COMMITTEE ON GOVERNMENT REFORM
U.S. HOUSE OF REPRESENTATIVES
MAY 26, 2005
Bill Comparison: The Clean Sports Act (H.R. 2565)
and the Drug-Free Sports Act (H.R. 1862)
The Clean Sports Act (H.R. 2565), introduced by Reps. Tom Davis, Henry Waxman, Mark
Souder, and Elijah Cummings, and the Drug-Free Sports Act (H.R. 1862), introduced by Rep.
Cliff Stearns, share the same goals and the same general approach: they both establish drug-
testing standards for professional sports based on the Olympic model.
On two key issues — the drugs that players will be tested for and the penalties for positive tests
— the bills are similar. Both bills would require professional sports leagues to test for the range
of performance-enhancing drugs banned in Olympic competition. And both bills require a two-
year suspension for a first violation, followed by a lifetime ban for a second violation.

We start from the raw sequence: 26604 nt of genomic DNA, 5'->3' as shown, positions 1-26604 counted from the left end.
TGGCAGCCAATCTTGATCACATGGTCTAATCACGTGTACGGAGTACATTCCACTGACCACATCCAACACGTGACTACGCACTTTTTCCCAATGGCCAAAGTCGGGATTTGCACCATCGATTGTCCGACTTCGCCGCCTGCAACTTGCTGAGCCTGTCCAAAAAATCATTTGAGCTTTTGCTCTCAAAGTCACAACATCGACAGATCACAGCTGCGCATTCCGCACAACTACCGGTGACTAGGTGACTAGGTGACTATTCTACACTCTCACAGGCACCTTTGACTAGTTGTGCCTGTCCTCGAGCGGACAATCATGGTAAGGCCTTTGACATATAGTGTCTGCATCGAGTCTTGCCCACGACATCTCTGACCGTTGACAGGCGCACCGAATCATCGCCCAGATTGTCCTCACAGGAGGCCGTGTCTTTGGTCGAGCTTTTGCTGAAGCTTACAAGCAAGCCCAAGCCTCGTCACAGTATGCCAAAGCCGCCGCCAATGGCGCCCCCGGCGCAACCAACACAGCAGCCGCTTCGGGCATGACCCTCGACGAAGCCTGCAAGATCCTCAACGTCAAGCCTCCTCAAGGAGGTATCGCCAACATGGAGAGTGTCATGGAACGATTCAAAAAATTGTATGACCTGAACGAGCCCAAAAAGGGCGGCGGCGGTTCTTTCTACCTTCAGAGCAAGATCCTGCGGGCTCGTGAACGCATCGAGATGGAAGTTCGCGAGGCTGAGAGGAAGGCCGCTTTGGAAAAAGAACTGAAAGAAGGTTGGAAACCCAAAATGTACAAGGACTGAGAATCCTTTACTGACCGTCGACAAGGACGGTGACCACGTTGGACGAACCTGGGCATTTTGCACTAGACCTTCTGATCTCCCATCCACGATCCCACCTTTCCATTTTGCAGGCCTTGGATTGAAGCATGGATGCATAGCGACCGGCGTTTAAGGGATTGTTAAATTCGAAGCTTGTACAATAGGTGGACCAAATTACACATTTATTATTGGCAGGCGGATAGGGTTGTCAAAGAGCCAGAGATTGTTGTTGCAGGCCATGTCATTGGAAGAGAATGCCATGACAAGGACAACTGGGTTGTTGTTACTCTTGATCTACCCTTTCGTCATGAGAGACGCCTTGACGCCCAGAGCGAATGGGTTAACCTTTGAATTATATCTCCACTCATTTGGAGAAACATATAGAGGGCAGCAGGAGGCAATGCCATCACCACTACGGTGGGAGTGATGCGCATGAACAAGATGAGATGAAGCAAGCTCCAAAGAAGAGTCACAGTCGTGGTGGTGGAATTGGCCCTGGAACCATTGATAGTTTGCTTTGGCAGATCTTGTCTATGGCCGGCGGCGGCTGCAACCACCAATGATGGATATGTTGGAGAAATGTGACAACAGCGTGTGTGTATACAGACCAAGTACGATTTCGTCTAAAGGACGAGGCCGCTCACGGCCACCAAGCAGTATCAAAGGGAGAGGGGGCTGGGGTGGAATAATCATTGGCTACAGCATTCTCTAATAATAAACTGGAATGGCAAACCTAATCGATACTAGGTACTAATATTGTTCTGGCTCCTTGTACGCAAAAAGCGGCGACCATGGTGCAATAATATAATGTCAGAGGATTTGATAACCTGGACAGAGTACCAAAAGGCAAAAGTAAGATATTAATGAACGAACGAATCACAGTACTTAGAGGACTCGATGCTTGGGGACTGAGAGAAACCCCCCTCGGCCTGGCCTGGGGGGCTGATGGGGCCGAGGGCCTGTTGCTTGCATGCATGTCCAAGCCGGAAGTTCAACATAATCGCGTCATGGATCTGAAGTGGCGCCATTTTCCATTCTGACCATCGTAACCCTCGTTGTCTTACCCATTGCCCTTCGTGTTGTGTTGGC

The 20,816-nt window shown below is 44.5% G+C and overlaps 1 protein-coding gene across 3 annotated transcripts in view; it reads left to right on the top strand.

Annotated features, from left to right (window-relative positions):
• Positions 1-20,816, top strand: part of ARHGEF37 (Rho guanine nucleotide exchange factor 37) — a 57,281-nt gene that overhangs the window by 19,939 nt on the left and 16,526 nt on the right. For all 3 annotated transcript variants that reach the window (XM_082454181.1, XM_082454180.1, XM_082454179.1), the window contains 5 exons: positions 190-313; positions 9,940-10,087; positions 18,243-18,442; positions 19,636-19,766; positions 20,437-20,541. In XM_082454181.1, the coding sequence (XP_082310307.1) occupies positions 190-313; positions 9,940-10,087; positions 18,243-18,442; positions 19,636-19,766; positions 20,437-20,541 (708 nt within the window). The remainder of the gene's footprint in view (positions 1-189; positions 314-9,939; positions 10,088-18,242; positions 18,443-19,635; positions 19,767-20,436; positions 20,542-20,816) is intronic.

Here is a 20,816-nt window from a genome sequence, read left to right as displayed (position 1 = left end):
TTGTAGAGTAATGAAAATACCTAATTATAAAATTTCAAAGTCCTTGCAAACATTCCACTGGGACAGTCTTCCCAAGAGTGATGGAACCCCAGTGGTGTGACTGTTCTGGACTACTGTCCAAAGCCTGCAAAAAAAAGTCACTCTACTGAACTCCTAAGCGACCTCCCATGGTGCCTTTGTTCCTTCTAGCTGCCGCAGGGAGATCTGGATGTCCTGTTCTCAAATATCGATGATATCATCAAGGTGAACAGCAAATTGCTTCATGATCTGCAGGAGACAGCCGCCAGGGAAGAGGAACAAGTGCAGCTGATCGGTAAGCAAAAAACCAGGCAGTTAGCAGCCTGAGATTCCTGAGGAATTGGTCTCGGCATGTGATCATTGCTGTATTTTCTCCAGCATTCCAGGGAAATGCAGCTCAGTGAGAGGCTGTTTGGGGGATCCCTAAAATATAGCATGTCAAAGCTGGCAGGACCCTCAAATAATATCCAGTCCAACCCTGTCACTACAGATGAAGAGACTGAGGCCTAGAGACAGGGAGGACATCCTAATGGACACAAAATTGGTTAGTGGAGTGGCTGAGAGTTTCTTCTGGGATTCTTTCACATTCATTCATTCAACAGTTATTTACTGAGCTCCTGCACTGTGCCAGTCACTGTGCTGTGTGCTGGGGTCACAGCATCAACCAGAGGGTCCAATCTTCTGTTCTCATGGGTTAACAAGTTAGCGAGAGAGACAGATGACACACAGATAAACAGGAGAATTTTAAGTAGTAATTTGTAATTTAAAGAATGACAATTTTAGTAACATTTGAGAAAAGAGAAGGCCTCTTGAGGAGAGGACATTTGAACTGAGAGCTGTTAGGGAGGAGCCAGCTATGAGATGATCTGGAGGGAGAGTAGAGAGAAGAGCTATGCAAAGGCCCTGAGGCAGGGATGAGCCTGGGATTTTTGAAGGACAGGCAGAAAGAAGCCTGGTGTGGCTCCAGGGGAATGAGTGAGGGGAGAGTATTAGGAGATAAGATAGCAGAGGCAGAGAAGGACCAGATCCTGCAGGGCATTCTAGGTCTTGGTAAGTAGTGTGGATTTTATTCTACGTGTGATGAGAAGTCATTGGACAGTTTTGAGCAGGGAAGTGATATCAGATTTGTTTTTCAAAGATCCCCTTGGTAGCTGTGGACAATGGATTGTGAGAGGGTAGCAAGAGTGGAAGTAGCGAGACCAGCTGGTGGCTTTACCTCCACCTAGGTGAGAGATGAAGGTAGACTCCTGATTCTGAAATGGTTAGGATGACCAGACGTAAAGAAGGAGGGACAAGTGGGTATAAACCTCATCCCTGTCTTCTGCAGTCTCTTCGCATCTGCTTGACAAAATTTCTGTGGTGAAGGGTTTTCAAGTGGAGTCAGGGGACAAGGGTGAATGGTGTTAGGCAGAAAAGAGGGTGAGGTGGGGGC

But there are important differences:
• Number of Tests. H.R. 1862, the Commerce Committee legislation, requires that players
face only two tests per year; the Clean Sports Act requires sports leagues to randomly test
each player at least three times during the regular season and twice during the off-season
for a total of five times. Multiple tests during both the playing season and the off-season
are necessary to ensure a strong program. A two-test policy as in H.R. 1862 is a signal to a
player who has been tested once during the off-season and once during the regular season
that he can start using steroids without fear of detection.
• Promulgation of Standards. The Clean Sports Act requires leagues to consult with the
U.S. Anti-Doping agency to develop its drug testing protocols and provides the Office of
National Drug Control Policy Director — the nation’s Drug Czar — with the authority to
require additional leagues to the list of professional sports. The Drug Free Sports Act gives
the Secretary of Commerce the responsibility to issue regulations.
• Testing Protocols. The Clean